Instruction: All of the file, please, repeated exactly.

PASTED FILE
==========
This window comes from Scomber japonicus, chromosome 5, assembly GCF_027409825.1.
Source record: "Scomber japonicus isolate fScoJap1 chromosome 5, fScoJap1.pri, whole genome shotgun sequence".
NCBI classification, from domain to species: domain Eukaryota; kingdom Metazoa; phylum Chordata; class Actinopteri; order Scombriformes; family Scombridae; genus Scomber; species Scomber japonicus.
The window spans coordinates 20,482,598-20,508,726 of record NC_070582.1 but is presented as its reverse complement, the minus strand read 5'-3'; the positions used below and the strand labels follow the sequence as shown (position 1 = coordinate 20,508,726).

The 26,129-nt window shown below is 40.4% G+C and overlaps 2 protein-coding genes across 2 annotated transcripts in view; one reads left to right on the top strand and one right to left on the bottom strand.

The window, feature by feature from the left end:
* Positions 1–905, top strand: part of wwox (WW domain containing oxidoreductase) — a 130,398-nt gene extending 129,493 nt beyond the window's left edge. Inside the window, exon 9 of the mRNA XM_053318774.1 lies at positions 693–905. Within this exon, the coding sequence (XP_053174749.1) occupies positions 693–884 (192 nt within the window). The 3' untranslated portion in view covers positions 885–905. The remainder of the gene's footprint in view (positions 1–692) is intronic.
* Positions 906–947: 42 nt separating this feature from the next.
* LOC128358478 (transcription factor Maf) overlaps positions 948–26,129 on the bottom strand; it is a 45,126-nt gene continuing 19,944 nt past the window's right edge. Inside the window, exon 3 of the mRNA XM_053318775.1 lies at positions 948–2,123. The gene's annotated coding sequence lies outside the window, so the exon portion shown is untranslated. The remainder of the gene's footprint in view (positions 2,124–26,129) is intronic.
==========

This window comes from Scomber japonicus, chromosome 5, assembly GCF_027409825.1.
Source record: "Scomber japonicus isolate fScoJap1 chromosome 5, fScoJap1.pri, whole genome shotgun sequence".
NCBI classification, from domain to species: domain Eukaryota; kingdom Metazoa; phylum Chordata; class Actinopteri; order Scombriformes; family Scombridae; genus Scomber; species Scomber japonicus.
The window spans coordinates 20,482,598-20,508,726 of record NC_070582.1 but is presented as its reverse complement, the minus strand read 5'-3'; the positions used below and the strand labels follow the sequence as shown (position 1 = coordinate 20,508,726).

The 26,129-nt window shown below is 40.4% G+C and overlaps 2 protein-coding genes across 2 annotated transcripts in view; one reads left to right on the top strand and one right to left on the bottom strand.

The window, feature by feature from the left end:
* Positions 1–905, top strand: part of wwox (WW domain containing oxidoreductase) — a 130,398-nt gene extending 129,493 nt beyond the window's left edge. Inside the window, exon 9 of the mRNA XM_053318774.1 lies at positions 693–905. Within this exon, the coding sequence (XP_053174749.1) occupies positions 693–884 (192 nt within the window). The 3' untranslated portion in view covers positions 885–905. The remainder of the gene's footprint in view (positions 1–692) is intronic.
* Positions 906–947: 42 nt separating this feature from the next.
* LOC128358478 (transcription factor Maf) overlaps positions 948–26,129 on the bottom strand; it is a 45,126-nt gene continuing 19,944 nt past the window's right edge. Inside the window, exon 3 of the mRNA XM_053318775.1 lies at positions 948–2,123. The gene's annotated coding sequence lies outside the window, so the exon portion shown is untranslated. The remainder of the gene's footprint in view (positions 2,124–26,129) is intronic.